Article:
We all know that the talk of compassionate conservatism that characterised the early years of Cameron’s leadership was quietly dropped. When one of your main political strategies is taking money from the poor and disabled – reducing thousands to penury – the whole compassion thing comes across as a bit incongruous, regardless of how often you claim you were doing it for their own good.
While the party had sought to shed its image as the nasty party this proved too much of a stretch. Critics claim that the mask has slipped: there is clear evidence that the party has reverted to type.
Whether or not that is the case, we got an illuminating insight into the thinking of one of the party’s favourite think tanks today. One of the fringe meetings at the Conservative Party Conference last night focused on cutting public spending, and pensioner benefits in particularly. The BBC reports Alex Wild of the ironically named Taxpayers’ Alliance offering a bracing rationale for moving early to save money:
The cuts should be made “as soon as possible after an election for two reasons”, said Mr Wild.
“The first of which will sound a little bit morbid – some of the people… won’t be around to vote against you in the next election. So that’s just a practical point, and the other point is they might have forgotten by then.”
He added: “If you did it now, chances are that in 2020 someone who has had their winter fuel cut might be thinking, ‘Oh I can’t remember, was it this government or was it the last one? I’m not quite sure.’
“So on a purely practical basis I would say do it immediately. That might be one of those things I regret saying in later life but that would be my practical advice to the government.”
There you have it. The Government should move sooner rather than later because there is a good chance that those affected will either be dead by the next election or sufficiently confused that they won’t be in a position to blame the government. Presumably cutting benefits like the winter fuel allowance will significantly increase the chances of the former outcome, given that reducing excess winter mortality is, in part, the point of the benefit.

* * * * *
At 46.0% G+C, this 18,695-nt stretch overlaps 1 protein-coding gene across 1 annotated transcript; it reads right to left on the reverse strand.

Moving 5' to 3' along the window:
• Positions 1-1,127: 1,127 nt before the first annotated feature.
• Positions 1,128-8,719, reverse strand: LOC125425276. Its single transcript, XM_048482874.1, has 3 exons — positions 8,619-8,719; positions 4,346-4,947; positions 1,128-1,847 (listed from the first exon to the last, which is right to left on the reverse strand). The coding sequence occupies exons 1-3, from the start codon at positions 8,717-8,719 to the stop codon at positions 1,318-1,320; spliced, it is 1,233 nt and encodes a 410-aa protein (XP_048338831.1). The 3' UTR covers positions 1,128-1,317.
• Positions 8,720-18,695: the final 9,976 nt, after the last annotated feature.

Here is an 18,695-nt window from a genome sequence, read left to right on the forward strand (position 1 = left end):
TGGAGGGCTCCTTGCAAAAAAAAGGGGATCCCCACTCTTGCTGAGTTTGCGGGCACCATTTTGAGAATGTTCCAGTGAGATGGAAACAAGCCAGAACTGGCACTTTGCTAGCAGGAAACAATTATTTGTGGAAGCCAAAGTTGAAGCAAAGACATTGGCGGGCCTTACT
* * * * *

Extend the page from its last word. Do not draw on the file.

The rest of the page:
At the level of realpolitik you can quite see that these are the sorts of considerations that some politicians might weight in the balance. But it is unusual for them to be spelt out quite so candidly.
Of course, that the Taxpayers’ Alliance advances such arguments does not mean that all those in the Conservative party agree.
But perhaps we should apply some consistency.
Jeremy Corbyn was criticised yesterday afternoon for condoning protesters spitting at journalists in Manchester. Many on the right took to social media to argue that those few uncouth protesters were Corbyn’s responsibility, and conclusively demonstrated that his new type of politics was a sham. It was not a politer style of politics. It is unpleasantly confrontational. And the fact that Corbyn did not issue a condemnation instantaneously proves he’s just as bad. The fact that the vast majority of the protest was peaceful was largely ignored. The fact that we didn’t know who was doing the spitting or whether they were, in fact, Corbyn supporters was ignored. They were anti-austerity protesters. Corbyn is anti-austerity. Ergo he is to blame.
By analogy, unless David Cameron publicly disowns the views of a single TPA spokesman then we can only assume he condones political strategies premised on the idea that those who are negatively impacted by his policies, and who therefore might object to them, will be dead or demented by the date of the next election. Clearly this is authoritarian politics at its worst. Inhumane. If Cameron doesn’t come out with a strong condemnation of such callous political machinations we can only assume that what he really aspires to is a one-party state governed for the benefit of the rich, once all his political opponents have been killed off. Disgusting. Unfit to govern.
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